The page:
(3) Article III(e) of the Interstate Agreement on Detainers provides that the request for final disposition "shall . . . be deemed to be a waiver of extradition with respect to any charge or proceeding contemplated." Code Sec. 53.1-210, art. III(e) (emphasis added). Having agreed to the action taken by signing the request for final disposition, appellant is not entitled to now assume an inconsistent position. The record shows that appellant's indictments for robbery and use of a firearm in the commission of robbery arose from the same criminal transaction underlying the arrest warrant, which accompanied the detainer.
Additionally, the alleged defect in the institution of appellant's extradition pursuant to the Interstate Agreement on Detainers is not jurisdictional and was waived in writing by appellant. The United States Supreme Court has declared:
that the power of a court to try a person for crime is not impaired by the fact that he had been brought within the court's jurisdiction by reason of a "forcible abduction." No persuasive reasons are now presented to justify overruling this line of cases. They rest on the sound basis that due process of law is satisfied when one present in court is convicted of crime after having been fairly apprized of the charges against him and after a fair trial in accordance with constitutional procedural safeguards. There is nothing in the Constitution that requires a court to permit a guilty person rightfully convicted to escape justice because he was brought to trial against his will.
United States v. Alvarez-Machain, ___ U.S. ___, 112 S.Ct. 2188, 2192 (1992) (citations omitted). Accordingly, a defect in the manner in which a criminal defendant is brought before the court does not deprive that court of personal jurisdiction, preclude prosecution or vitiate a subsequent conviction. Id. Therefore, the trial court did not err in denying appellant's motion to dismiss.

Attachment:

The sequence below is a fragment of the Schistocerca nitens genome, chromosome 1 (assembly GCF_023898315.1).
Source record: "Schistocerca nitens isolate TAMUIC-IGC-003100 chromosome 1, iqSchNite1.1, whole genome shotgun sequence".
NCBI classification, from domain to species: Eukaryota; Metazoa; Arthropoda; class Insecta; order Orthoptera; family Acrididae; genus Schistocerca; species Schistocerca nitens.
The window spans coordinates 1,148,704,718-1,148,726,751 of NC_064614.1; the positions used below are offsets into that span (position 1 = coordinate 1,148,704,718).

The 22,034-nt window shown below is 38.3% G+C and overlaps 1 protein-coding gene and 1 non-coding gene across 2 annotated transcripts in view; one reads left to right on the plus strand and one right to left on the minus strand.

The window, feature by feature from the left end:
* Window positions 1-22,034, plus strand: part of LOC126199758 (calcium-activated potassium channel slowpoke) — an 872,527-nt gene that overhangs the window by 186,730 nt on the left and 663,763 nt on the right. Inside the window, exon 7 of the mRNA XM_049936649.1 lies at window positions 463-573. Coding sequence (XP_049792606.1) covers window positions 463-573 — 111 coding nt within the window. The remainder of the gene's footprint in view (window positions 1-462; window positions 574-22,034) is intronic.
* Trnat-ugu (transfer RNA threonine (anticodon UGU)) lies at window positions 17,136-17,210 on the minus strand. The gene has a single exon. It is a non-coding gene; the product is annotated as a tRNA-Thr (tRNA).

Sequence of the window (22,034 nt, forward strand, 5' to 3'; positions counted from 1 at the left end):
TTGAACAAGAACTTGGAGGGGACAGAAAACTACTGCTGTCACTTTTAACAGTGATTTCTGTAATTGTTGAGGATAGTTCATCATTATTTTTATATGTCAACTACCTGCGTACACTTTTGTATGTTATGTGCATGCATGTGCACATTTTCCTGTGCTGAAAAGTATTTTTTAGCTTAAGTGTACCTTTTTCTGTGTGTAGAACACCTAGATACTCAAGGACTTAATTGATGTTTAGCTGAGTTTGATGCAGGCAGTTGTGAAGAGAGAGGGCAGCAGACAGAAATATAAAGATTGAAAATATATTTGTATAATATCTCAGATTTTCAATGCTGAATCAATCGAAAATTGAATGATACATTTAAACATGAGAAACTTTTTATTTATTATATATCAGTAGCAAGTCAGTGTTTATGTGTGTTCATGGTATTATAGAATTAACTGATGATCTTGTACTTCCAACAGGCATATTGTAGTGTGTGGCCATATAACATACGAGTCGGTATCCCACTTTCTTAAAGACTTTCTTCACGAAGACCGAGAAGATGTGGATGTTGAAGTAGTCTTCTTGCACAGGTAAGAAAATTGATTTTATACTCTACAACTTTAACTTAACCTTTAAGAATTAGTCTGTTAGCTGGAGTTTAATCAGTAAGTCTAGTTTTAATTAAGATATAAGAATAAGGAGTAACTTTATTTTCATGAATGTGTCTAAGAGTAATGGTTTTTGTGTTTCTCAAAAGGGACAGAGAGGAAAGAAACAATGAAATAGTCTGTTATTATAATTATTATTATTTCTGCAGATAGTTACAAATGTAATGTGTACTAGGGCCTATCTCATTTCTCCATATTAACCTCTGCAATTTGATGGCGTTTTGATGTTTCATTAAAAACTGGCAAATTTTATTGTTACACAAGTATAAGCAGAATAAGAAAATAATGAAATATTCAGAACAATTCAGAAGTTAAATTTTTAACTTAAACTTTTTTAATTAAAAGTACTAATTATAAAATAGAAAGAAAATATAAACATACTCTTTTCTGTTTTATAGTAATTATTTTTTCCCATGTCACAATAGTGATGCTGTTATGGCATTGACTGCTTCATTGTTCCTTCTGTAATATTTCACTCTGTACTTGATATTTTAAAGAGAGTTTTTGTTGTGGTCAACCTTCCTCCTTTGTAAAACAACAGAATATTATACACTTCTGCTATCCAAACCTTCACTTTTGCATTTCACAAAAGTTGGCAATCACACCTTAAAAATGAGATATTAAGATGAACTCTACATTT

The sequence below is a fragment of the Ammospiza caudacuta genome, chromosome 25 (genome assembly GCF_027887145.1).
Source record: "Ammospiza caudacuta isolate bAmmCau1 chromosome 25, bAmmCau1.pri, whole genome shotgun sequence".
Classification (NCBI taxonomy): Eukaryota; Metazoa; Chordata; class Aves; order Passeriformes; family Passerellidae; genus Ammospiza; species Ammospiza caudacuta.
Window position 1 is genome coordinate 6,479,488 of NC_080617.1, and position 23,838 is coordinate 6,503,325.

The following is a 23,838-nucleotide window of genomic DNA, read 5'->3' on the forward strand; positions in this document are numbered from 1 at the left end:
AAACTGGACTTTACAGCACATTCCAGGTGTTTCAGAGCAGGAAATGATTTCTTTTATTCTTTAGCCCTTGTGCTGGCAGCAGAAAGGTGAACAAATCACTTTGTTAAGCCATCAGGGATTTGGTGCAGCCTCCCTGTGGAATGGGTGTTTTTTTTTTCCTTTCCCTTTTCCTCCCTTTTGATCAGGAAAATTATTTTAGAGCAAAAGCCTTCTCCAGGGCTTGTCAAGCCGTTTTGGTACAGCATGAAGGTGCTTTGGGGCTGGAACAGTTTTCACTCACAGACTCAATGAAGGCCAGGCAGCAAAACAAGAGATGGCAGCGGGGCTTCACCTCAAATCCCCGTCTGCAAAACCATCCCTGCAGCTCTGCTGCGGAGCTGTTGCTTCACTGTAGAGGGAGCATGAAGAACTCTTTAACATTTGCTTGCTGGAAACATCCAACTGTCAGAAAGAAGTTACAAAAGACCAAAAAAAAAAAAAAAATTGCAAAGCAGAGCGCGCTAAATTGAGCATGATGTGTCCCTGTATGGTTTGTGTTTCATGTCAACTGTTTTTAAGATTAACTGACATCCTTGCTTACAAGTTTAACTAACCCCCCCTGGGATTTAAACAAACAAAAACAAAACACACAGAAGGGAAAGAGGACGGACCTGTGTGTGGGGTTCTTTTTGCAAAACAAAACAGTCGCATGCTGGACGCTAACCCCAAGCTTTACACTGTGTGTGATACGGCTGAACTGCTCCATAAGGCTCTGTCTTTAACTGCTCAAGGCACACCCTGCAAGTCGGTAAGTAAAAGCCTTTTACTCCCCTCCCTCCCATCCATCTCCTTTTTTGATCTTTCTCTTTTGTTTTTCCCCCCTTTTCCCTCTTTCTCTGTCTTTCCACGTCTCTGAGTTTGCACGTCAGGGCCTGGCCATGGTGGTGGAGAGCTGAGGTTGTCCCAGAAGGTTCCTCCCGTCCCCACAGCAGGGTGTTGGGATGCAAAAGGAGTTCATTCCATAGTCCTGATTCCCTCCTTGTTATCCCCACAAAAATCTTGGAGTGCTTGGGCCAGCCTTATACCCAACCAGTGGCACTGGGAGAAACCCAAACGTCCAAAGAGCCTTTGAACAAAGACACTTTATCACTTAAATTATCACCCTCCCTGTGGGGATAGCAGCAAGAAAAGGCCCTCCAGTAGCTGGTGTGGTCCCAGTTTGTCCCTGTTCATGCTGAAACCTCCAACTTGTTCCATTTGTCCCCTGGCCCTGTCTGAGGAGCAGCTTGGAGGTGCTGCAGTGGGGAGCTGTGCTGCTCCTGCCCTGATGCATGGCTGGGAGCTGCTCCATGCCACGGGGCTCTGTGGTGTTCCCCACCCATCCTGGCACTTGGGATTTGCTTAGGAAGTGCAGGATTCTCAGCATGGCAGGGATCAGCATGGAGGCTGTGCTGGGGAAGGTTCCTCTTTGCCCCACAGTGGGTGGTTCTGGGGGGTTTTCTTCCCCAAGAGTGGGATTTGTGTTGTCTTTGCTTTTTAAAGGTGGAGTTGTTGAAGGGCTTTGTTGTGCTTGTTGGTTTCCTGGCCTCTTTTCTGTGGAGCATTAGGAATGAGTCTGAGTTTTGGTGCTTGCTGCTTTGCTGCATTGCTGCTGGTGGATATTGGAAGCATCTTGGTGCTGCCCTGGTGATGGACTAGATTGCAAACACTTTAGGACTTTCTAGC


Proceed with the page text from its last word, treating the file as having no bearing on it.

Appellant also contends that the trial court abused its discretion by sentencing him to twelve years imprisonment on the robbery conviction. The statutory range of incarceration for armed robbery is five years to life imprisonment. Appellant argued at trial that under the sentencing guidelines the midpoint range of incarceration for robbery, without considering other robberies appellant committed during the same time frame, was twelve years.
(4) Appellant committed the robbery by holding a .25 caliber handgun to the head of a victim. After stealing the restaurant's cash, he stated that he intended to shoot the victim. It is well settled that when the maximum punishment is prescribed by statute, "and the sentence [imposed] does not exceed that maximum, the sentence will not be overturned as being an abuse of discretion." Abdo v. Commonwealth, 218 Va. 473, 479, 237 S.E.2d 900, 903 (1977); see also Fortune v. Commonwealth, 12 Va. App. 643, 651, 406 S.E.2d 47, 51 (1991). Under these facts, when the maximum possible sentence was life imprisonment, we hold that the trial judge did not abuse his discretion by sentencing appellant to serve twelve years on the robbery conviction.
For the reasons set forth above, we affirm the convictions.
Baker, J., and Barrow, J., concurred.